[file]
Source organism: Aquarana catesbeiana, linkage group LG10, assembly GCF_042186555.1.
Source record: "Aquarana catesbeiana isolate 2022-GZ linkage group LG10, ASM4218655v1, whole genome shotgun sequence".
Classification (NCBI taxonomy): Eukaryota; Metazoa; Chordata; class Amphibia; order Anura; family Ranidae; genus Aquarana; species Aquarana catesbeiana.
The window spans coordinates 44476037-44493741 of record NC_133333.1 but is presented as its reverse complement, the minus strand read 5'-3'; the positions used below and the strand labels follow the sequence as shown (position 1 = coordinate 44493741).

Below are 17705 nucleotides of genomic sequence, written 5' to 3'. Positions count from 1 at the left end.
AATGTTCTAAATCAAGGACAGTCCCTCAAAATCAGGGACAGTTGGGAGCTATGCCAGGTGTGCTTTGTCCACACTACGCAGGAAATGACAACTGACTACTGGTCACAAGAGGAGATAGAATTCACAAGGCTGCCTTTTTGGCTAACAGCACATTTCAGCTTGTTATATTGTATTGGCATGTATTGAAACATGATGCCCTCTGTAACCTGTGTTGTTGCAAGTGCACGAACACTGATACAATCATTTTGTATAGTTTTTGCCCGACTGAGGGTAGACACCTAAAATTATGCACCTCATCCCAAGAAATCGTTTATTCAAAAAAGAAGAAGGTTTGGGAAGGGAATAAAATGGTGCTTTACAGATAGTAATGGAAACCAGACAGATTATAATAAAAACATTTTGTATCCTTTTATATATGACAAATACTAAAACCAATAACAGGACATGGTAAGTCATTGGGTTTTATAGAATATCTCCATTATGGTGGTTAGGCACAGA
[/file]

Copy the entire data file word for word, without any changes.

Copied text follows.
Source organism: Aquarana catesbeiana, linkage group LG10, assembly GCF_042186555.1.
Source record: "Aquarana catesbeiana isolate 2022-GZ linkage group LG10, ASM4218655v1, whole genome shotgun sequence".
Classification (NCBI taxonomy): Eukaryota; Metazoa; Chordata; class Amphibia; order Anura; family Ranidae; genus Aquarana; species Aquarana catesbeiana.
The window spans coordinates 44476037-44493741 of record NC_133333.1 but is presented as its reverse complement, the minus strand read 5'-3'; the positions used below and the strand labels follow the sequence as shown (position 1 = coordinate 44493741).

Below are 17705 nucleotides of genomic sequence, written 5' to 3'. Positions count from 1 at the left end.
AATGTTCTAAATCAAGGACAGTCCCTCAAAATCAGGGACAGTTGGGAGCTATGCCAGGTGTGCTTTGTCCACACTACGCAGGAAATGACAACTGACTACTGGTCACAAGAGGAGATAGAATTCACAAGGCTGCCTTTTTGGCTAACAGCACATTTCAGCTTGTTATATTGTATTGGCATGTATTGAAACATGATGCCCTCTGTAACCTGTGTTGTTGCAAGTGCACGAACACTGATACAATCATTTTGTATAGTTTTTGCCCGACTGAGGGTAGACACCTAAAATTATGCACCTCATCCCAAGAAATCGTTTATTCAAAAAAGAAGAAGGTTTGGGAAGGGAATAAAATGGTGCTTTACAGATAGTAATGGAAACCAGACAGATTATAATAAAAACATTTTGTATCCTTTTATATATGACAAATACTAAAACCAATAACAGGACATGGTAAGTCATTGGGTTTTATAGAATATCTCCATTATGGTGGTTAGGCACAGA